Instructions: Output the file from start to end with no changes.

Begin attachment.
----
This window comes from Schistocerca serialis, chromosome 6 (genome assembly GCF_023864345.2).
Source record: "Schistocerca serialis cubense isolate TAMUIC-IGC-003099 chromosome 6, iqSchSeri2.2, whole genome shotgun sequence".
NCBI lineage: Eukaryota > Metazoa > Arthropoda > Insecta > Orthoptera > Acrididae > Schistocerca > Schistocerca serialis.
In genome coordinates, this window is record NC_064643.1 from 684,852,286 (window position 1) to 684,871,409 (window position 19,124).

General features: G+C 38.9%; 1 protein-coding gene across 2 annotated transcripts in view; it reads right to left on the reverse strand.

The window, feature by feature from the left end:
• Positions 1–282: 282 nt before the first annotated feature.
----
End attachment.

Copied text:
This window comes from Schistocerca serialis, chromosome 6 (genome assembly GCF_023864345.2).
Source record: "Schistocerca serialis cubense isolate TAMUIC-IGC-003099 chromosome 6, iqSchSeri2.2, whole genome shotgun sequence".
NCBI lineage: Eukaryota > Metazoa > Arthropoda > Insecta > Orthoptera > Acrididae > Schistocerca > Schistocerca serialis.
In genome coordinates, this window is record NC_064643.1 from 684,852,286 (window position 1) to 684,871,409 (window position 19,124).

General features: G+C 38.9%; 1 protein-coding gene across 2 annotated transcripts in view; it reads right to left on the reverse strand.

The window, feature by feature from the left end:
• Positions 1–282: 282 nt before the first annotated feature.